Date: 30 Jan 01 - 02:34 AM

TAM BROWN

Let the king take the queen and the queen take the knave,
We are a jolly company of stalwarts stout and brave,
Here's to you, Tam Brown, here's to you with all my heart,
We'll have another glass or two this night before we part,
Here's to you, Tam Brown.

The queen takes the knave and the knave takes the ten,
We are a gallant company of strong and sturdy men,
Here's to you, Tam Brown, etc.

The knave takes the ten and the ten takes the nine,
And since we're all together, boys, good health to yours and mine,
Here's to you, Tam Brown, etc.

The nine take the eight and the eight take the seven,
Since we're all together, boys, I think we'll head for heaven,
Here's to you, Tam Brown, etc.

Let the eight take the seven and the seven take the six,
When the drinking's over, boys, we'll hobble home on sticks,
Here's to you, Tam Brown, etc.

Let the seven take the six and the six take the five,
And since we're all together, boys, we'll keep the fun alive,
Here's to you, Tam Brown, etc.

Let the six take the five and the five take the four,
And since we're all together, boys, we'll rap and call for more,
Here's to you, Tam Brown, etc.

Let the five take the four and the four take the tray,
We are a jolly company, we'll drink till break of day,
Here's to you, Tam Brown, etc.

The four takes the tray and the tray takes the deuce,
And since we're all together, boys, we'll drink the barley juice,
Here's to you, Tam Brown, etc.

The tray takes the deuce and the deuce takes the ace,
We are a jolly company all full of fun and grace,
Here's to you, Tam Brown, etc.

Let the deuce take the ace and the ace take them all,
And since we're all together, boys, we'll make another call,
Here's to you, Tam Brown, etc.

See CARDSONG

Source: "Cut the Loaf: Irish Children's Songs," Carmel O Boyle, Mercier Press, 1986.

@Irish @kids
filename[ CARDSON2
JRO
Apr01 ^^


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Subject: RE: Irish Kid's Songs
From: Night Owl
Date: 30 Jan 01 - 02:36 AM

This is REALLY neat Joe..THANKS!!!


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Subject: ADD: Down By the River ^^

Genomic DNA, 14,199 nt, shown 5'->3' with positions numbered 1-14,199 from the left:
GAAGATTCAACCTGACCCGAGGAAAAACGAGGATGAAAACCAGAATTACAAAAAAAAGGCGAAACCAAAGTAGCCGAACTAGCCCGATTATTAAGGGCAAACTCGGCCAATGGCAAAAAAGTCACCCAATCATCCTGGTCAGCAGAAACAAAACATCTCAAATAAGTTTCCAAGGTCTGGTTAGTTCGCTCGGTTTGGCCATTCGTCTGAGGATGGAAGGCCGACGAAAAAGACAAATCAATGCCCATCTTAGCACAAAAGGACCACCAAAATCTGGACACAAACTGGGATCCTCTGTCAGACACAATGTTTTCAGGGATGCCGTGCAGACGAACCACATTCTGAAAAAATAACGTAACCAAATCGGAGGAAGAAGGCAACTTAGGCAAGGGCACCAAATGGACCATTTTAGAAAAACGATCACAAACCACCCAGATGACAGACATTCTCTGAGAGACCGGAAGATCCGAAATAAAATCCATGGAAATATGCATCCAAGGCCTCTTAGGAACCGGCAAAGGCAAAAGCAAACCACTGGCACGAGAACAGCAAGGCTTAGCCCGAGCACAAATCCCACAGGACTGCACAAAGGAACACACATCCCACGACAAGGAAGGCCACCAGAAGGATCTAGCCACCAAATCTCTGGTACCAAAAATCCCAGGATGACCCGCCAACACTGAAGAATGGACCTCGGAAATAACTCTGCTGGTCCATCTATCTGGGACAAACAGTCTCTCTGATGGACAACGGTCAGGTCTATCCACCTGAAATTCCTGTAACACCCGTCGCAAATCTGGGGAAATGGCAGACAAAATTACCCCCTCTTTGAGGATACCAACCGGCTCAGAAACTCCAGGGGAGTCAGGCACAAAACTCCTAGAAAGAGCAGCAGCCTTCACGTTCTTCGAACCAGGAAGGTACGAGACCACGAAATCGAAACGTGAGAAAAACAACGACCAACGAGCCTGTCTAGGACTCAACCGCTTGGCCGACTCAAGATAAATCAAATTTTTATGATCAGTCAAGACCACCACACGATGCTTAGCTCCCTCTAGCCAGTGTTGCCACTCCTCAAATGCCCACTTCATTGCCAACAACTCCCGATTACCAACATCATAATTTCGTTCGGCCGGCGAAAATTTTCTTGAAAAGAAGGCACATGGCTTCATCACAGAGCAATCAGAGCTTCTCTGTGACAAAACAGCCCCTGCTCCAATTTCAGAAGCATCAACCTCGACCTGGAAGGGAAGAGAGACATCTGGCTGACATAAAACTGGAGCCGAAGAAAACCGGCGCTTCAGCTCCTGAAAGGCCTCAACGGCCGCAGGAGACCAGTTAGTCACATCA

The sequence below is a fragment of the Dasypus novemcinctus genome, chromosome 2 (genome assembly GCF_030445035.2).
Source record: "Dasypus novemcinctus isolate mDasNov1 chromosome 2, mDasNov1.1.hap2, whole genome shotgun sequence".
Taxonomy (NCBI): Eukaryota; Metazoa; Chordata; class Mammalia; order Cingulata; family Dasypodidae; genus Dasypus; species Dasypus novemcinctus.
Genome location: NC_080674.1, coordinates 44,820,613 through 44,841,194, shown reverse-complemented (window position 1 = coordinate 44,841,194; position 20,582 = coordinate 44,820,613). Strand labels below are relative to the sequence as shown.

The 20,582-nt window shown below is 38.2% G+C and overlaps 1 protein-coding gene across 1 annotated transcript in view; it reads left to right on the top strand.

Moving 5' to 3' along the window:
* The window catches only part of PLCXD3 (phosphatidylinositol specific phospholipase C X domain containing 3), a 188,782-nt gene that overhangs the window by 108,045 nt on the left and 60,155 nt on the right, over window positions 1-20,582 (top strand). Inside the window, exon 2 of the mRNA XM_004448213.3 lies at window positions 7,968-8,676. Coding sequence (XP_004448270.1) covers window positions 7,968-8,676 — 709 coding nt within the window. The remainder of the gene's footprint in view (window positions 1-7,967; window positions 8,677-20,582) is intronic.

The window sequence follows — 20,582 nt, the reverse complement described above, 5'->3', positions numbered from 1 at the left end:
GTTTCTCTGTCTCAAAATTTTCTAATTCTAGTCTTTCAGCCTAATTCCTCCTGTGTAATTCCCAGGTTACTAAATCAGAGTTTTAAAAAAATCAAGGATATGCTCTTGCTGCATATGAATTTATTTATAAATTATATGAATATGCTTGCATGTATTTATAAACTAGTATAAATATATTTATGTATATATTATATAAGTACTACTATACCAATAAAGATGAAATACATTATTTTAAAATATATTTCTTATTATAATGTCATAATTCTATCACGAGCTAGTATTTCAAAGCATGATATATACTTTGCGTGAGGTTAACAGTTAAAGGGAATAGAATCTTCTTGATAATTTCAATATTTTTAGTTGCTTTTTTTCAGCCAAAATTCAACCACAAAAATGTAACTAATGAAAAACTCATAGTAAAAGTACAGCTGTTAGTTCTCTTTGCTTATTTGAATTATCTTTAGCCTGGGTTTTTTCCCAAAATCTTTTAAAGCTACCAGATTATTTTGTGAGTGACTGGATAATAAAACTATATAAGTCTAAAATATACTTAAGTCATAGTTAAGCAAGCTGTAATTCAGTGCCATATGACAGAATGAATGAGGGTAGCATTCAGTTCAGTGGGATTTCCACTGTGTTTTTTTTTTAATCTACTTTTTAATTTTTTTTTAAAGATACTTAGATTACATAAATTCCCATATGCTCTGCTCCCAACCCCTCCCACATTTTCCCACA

From: Joe Offer
Date: 30 Jan 01 - 02:40 AM

DOWN BY THE RIVER

Down by the river
Where the green grass grows,
Where Annie Cassidy
Washes all her clothes,
She sang, and she sang,
And she sang so sweet,
And she called to her sweetheart
Down the street.

Sweetheart, sweetheart, Will you marry me?'
`Yes love, yes love, At half-past three.'
`Half-past three is far too late,
So we'll get married At half-past eight.'

Source: "Cut the Loaf: Irish Children's Songs," Carmel O Boyle, Mercier Press, 1986.

@Irish @kids
filename[ BYRIVER
Apr01
^^


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Subject: ADD: Round Apple ^^
From: Joe Offer
Date: 30 Jan 01 - 03:00 AM

ROUND APPLE

1. Round apple, round apple,
`As round as can be,
For to see Molly Byrne
In her carriage go round.

2.In her carriage, in her carriage,
By night and by day,
She's driving to see
Her sweetheart away.

3. Then up comes her father
With a knife in his hand,
Saying, `Give me my daughter,
Or your life I will have.'

4.'I care not, I care not,
I care not a pin,
For I love my Molly
And Molly loves me.'

See "Round Apples" - a Scottish version

Source: "Cut the Loaf: Irish Children's Songs," Carmel O Boyle, Mercier Press, 1986.

@Irish @kids @playparty
filename[ ROUNAPP2
JRO
Apr01 ^^


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Subject: ADD: The Dark-Eyed Gypsy ^^
From: Joe Offer
Date: 30 Jan 01 - 03:07 AM

THE DARK-EYED GYPSY

There were seven gypsies in the wood
And Oh! but they were bonny Oh,
And they sang so sweet, so very very sweet
That they charmed the heart of the lady-Oh.

`Why did you leave your house and land?
Why did you leave your children-O?
Why did you leave your own wedded Lord?
To follow the dark-eyed gypsy-O,'

`What care I for my house and land
What care I for my children-O,        -
I will eat the grass and drink the dew
And I'll follow the dark-eyed gypsy-O.'


Source: "Cut the Loaf: Irish Children's Songs," Carmel O Boyle, Mercier Press, 1986.

@gypsy @ballad
Child #200
filename[ WRAGYPS2
JRO
Apr01 ^^


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Subject: RE: Irish Kid's Songs
From: Sorcha
Date: 30 Jan 01 - 03:12 AM

Wow, Joe. This just adds to my list of "Child" tunes to post, you know. I'm already way behind.


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Subject: ADD: Here's the Robbers Passing By^^
From: Joe Offer
Date: 30 Jan 01 - 03:43 AM

HERE'S THE ROBBERS PASSING BY

Here's the robbers passing by,
Passing by, passing by.
Here's the robbers passing by,
My fair lady.

What did the robbers do to you,
Do to you, do to you?
What did the robbers do to you,
My fair lady?

Stole my watch and stole my chain,
In Bow Lane, in Bow Lane.
Stole my watch and stole my chain,
My fair lady.

Source: "Cut the Loaf: Irish Children's Songs," Carmel O Boyle, Mercier Press, 1986.

@Irish @kids @playparty
filename[ HERESROB
JRO
Apr01 ^^


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Subject: ADD: Johnny Todd (Irish)^^
From: Joe Offer
Date: 30 Jan 01 - 03:49 AM

JOHNNY TODD (2)

Johnny Todd, he took a notion
For to sail across the sea,
But he left his true love behind him
Standing by the Belfast Quay.

For a week she wept and sorrowed
Tore her hair and wrung her hands
Till she met with another sailor